science of happiness | wellbeing blog

The Science of Happiness 6: Meaning and Fulfillment

In the grand tapestry of the Science of Happiness series, we’ve explored the intricate dance of oxytocin’s bonds, serotonin’s nods of recognition, endorphins’ healing embrace, and dopamine’s pursuit of more.

The journey has been elevation of awareness and refining the quality of these happiness-inducing elements.

Now, we delve into the heartbeat of a fulfilled existence: Meaning. Beyond the transient highs, meaning is the compass steering us toward enduring fulfillment.

Having a Why

He who has a why to live for can bear almost any how.


When you know why you do certain things and what truly matters to you, you will persist in any failures and rejections until you reach the desired result.

Viktor E. Frankl’s vision for writing a book about the meaning of human life provided him with the resilience to survive the unimaginable adversity of the Holocaust.

His masterpiece “Man’s Search for Meaning” describes a path from despair to profound meaning and is one of the most influential books in the world. Frankl’s life story is a testament to the transformative power of purpose.

He believed that man does not need a tensionless, calm, and quiet  life “but rather the striving and struggling for a worthwhile goal, a freely chosen task.” This is where deep fulfillment is drawn from.

Wouldn’t you agree with Viktor E. Frankl that happiness isn’t the purpose of life? It is a life without the purpose and tension that makes us unhappy and causes mental issues.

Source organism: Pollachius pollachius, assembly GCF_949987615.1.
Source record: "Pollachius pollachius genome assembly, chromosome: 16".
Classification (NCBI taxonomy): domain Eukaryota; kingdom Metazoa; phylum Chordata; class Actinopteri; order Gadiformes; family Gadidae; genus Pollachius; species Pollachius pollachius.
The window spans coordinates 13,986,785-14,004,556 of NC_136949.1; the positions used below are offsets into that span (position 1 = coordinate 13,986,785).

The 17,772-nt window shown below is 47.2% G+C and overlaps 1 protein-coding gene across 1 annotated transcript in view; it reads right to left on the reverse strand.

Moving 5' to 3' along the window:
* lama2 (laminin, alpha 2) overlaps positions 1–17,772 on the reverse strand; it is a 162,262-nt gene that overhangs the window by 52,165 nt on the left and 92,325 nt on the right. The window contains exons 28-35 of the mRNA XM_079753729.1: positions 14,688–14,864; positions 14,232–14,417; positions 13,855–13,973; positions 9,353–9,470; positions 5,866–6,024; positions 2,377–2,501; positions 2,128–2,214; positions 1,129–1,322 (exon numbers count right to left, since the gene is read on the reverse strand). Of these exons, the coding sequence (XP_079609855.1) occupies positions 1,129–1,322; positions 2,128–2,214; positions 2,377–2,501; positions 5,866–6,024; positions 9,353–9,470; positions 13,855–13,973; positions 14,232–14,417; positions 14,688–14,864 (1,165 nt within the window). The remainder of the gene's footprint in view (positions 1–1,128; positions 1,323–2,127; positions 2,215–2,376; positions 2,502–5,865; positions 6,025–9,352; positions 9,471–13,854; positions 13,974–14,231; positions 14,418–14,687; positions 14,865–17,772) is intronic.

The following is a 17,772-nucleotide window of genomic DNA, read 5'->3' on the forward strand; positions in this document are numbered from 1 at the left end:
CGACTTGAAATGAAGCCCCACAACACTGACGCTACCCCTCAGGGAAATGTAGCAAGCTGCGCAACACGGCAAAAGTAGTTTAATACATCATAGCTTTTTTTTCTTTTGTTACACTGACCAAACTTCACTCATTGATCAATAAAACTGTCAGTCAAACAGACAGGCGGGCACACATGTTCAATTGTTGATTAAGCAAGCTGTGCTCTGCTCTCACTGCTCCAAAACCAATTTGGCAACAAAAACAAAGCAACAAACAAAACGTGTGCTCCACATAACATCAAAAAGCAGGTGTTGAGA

Moreover, seeking immediately accessible pleasure leads, especially the young generation, to emptiness and meaninglessness, resulting in depression, aggression, and addictions, not just smoking but drugs or pornography. 

Fame and Wealth

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Respected and desired fame or wealth alone cannot give contentment or satisfaction either. 

On the contrary, as we know from numerous stories of famous stars, fame and wealth can be destructive if one lives without a higher purpose and meaning.

The satisfaction from even an extraordinary achievement, like becoming famous, a star, or winning a contest, is very short-lived.

The true satisfaction of success doesn’t come from achieving your goals at all but from struggling well for it.

Meaning and Longevity

You can also notice how quickly old people deteriorate mentally and physically without a task or a role in society. On the other hand, paid or voluntary work gives high satisfaction and fulfillment even in old age and keeps one mentally fit. 

This contradicts the widely distributed desire to slow down and do nothing after retirement. 

Therefore, the best preparation for healthy longevity is picking up physical activities (especially weight training) and hobbies and engaging yourself early enough in meaningful (voluntary) activities. 

Healthy and happy longevity comes from keeping yourself busy in a meaningful way!

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Ways to create meaning 

Notably, the meaning doesn’t exist in our lives unless we create it. 

Viktor E. Frankl describes three main ways of creating meaning in life:

  1. Work or deed when you do something meaningful for yourself and others. This raises your self-respect and social status.
  2. Experiencing something or encountering someone – connecting with someone or something like nature, culture, or other beauty, and, especially, loving them.
  3. The attitude we take to unavoidable suffering – you can endure suffering (apply the innate painkiller) if you find your meaning.
    You can stand painful workouts to improve your fitness, endurance, and strength. You can abstain from food to improve your health and longevity, from sleep if you care for your child or loved one, and so on. 

Fulfillment in the Workplace

Recently I took a taxi in the beautiful city of Munich. The young driver was originally from the Near East. We spoke about his life in Germany.